• As soon as your salary and other money is paid into your account, it starts to reduce the amount you owe on your mortgage or the amount is offset against your mortgage and therefore reduces the interest payable
• Can be useful if you would like the option to make overpayments on your mortgage
• Interest is calculated daily, so any payments into your account work to reduce the interest you have to pay straight away
• You may be able to borrow more than the initial mortgage amount, perhaps for some home improvements – up to an agreed limit

• They can be difficult to understand as they are quite complex
• You need to be disciplined to make sure you keep on track with your mortgage payments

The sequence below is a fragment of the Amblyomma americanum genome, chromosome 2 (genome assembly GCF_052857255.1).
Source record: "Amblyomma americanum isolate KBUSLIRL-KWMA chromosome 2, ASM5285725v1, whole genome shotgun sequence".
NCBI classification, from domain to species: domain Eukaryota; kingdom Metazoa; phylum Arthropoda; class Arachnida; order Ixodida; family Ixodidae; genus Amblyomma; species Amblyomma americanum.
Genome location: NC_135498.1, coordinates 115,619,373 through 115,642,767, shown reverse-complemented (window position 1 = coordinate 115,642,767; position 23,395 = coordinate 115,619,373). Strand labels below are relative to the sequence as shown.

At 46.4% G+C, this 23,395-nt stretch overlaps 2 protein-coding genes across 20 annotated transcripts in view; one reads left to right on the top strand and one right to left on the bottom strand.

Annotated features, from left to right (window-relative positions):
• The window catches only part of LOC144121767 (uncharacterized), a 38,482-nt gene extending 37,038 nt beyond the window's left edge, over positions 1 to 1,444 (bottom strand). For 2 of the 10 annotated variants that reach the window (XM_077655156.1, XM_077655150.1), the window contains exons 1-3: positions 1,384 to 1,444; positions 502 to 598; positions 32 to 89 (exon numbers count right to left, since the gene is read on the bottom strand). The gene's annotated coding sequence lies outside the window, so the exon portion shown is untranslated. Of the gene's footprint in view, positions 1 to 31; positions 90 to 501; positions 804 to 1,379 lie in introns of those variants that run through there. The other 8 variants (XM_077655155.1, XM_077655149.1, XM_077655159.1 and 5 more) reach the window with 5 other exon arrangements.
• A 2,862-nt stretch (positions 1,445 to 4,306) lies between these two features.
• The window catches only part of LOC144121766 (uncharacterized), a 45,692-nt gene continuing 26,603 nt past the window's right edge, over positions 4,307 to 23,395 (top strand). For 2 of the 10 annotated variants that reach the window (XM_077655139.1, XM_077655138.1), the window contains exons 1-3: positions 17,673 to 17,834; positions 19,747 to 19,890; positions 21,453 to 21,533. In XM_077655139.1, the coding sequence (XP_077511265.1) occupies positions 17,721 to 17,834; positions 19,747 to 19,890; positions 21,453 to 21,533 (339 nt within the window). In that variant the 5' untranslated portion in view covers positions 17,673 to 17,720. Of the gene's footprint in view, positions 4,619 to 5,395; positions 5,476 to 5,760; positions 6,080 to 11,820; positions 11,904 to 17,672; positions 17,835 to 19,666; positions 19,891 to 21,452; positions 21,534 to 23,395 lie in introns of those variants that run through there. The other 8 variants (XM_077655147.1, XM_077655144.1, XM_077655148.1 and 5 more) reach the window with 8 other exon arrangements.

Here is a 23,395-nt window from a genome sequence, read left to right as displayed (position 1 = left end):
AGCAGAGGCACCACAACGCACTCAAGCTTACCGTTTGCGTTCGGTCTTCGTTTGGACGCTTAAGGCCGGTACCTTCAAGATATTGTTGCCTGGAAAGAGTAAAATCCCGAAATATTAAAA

• Many feature a variable rate which means that an increase in interest rates would be reflected in increased monthly payments (although fixed rates are available too)
• You may be required to move your personal bank accounts to the mortgage lender

Flexible mortgages
Great if you have a variable income. You can vary the amount you pay each month and take payment holidays in some circumstances. It may help to reduce your mortgage with lump sum payments without incurring an early repayment charge.

• By making slightly higher monthly payments than required or paying off lump sums, you may be able to repay your mortgage loan more quickly and save interest over the mortgage term
• You may be able to take a payment holiday when your budget is stretched
• You may be able to to borrow more than the initial mortgage amount e.g. for home improvements (up to an agreed limit) – this lets you borrow at the mortgage rate, rather than taking out a loan which is often at a higher interest rate